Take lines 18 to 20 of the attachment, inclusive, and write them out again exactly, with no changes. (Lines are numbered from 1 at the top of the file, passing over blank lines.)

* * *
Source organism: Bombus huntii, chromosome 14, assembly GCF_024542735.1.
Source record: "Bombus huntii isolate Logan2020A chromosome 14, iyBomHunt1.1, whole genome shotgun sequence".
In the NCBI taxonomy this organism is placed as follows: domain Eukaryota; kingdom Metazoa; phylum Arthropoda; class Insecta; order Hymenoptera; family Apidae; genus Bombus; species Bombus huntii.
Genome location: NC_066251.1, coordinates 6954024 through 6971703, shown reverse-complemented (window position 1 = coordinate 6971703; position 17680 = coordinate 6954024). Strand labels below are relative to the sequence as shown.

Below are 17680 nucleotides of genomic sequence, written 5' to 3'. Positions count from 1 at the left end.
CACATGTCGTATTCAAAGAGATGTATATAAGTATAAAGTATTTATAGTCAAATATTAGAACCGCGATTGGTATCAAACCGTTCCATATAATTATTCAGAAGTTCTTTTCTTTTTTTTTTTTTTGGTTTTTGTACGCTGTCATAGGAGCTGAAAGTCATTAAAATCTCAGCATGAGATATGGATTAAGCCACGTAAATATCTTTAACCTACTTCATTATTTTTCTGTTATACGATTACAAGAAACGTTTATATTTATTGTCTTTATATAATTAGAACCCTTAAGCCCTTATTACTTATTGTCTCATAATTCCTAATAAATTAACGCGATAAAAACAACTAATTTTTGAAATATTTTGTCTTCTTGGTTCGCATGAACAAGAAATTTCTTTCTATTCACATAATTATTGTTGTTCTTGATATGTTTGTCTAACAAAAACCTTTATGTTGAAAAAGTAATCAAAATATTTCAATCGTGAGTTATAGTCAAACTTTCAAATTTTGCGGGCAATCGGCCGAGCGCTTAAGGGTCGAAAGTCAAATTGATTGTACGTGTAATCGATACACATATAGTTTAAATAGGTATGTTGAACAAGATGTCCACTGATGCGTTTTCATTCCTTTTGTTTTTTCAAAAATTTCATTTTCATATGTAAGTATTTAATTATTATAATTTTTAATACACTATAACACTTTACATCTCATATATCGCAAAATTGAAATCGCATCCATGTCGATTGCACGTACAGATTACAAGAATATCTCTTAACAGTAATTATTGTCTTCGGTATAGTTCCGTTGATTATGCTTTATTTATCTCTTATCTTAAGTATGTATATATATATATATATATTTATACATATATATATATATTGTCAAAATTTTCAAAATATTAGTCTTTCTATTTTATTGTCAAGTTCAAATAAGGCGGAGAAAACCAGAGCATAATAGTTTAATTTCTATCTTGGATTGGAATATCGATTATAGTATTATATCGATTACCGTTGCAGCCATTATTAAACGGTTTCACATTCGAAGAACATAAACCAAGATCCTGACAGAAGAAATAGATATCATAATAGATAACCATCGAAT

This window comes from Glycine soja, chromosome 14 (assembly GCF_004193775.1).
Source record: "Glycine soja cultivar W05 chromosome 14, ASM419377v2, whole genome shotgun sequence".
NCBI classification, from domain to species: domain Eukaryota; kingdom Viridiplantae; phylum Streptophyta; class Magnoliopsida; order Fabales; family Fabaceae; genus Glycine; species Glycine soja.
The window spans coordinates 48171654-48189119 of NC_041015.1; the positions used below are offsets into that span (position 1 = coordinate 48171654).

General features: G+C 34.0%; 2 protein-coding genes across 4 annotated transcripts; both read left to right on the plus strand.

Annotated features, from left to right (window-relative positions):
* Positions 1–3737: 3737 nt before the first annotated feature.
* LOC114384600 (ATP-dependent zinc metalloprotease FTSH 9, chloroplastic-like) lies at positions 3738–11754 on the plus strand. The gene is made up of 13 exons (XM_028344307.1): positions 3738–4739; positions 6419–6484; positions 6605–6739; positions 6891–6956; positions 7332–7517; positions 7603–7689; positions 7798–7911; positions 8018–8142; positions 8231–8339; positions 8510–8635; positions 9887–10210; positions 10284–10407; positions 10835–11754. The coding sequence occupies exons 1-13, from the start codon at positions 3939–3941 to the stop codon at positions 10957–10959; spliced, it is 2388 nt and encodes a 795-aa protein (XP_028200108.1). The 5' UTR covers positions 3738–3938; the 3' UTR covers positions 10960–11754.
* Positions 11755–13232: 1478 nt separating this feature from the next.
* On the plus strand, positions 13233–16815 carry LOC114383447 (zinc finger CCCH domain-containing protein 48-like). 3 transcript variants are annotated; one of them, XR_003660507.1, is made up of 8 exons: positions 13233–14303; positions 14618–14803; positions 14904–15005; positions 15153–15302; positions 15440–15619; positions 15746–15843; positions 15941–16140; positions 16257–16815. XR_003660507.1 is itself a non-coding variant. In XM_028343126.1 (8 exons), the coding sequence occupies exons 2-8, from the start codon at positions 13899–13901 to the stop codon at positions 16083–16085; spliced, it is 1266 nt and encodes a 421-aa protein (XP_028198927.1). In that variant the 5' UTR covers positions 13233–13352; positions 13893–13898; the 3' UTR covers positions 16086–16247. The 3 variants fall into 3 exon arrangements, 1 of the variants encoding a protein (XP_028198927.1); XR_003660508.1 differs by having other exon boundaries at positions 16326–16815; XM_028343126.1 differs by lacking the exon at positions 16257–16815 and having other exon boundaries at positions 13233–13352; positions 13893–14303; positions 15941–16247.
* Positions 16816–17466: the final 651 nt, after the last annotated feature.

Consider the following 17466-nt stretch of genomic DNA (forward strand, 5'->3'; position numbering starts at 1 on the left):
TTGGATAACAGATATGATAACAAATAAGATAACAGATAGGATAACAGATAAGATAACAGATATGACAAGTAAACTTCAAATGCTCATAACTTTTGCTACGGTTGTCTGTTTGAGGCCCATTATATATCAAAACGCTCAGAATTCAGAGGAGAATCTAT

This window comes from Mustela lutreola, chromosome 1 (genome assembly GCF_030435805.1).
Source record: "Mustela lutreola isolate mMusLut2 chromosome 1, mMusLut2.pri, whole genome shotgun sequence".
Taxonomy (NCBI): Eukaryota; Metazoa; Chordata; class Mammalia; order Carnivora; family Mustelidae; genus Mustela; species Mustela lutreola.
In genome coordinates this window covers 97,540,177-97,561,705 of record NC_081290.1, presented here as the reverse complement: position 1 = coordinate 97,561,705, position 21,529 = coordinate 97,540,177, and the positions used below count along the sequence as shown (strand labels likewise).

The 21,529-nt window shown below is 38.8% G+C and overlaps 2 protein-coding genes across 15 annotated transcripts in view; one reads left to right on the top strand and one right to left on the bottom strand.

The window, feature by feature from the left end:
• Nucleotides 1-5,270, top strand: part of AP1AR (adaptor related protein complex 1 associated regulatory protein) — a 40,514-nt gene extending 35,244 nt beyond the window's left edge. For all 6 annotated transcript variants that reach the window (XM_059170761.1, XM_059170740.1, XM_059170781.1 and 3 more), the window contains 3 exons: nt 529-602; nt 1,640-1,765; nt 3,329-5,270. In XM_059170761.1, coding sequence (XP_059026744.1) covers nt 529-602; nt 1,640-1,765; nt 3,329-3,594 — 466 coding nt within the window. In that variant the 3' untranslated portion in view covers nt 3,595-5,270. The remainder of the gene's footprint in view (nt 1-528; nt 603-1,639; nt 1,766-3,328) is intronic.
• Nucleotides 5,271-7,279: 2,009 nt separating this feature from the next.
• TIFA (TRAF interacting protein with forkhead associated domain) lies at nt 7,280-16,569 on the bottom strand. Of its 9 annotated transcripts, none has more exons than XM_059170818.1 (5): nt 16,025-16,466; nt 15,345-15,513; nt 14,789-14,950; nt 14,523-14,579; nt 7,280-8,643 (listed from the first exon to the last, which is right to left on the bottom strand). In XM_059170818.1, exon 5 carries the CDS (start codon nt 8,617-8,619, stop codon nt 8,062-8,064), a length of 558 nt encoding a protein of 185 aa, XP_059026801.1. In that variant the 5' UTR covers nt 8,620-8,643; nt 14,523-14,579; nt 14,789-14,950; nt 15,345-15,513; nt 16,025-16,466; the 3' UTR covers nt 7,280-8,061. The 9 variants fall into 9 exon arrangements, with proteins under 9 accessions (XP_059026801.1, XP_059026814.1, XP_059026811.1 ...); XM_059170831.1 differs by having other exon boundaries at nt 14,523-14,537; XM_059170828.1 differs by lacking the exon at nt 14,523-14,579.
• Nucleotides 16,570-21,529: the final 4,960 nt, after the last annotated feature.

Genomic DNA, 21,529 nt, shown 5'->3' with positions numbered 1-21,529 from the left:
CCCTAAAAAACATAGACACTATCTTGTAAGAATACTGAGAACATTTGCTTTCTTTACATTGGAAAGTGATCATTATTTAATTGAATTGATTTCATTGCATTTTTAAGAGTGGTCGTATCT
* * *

Consider the following 17466-nt stretch of genomic DNA (forward strand, 5'->3'; position numbering starts at 1 on the left):
TTGGATAACAGATATGATAACAAATAAGATAACAGATAGGATAACAGATAAGATAACAGATATGACAAGTAAACTTCAAATGCTCATAACTTTTGCTACGGTTGTCTGTTTGAGGCCCATTATATATCAAAACGCTCAGAATTCAGAGGAGAATCTAT

This window comes from Mustela lutreola, chromosome 1 (genome assembly GCF_030435805.1).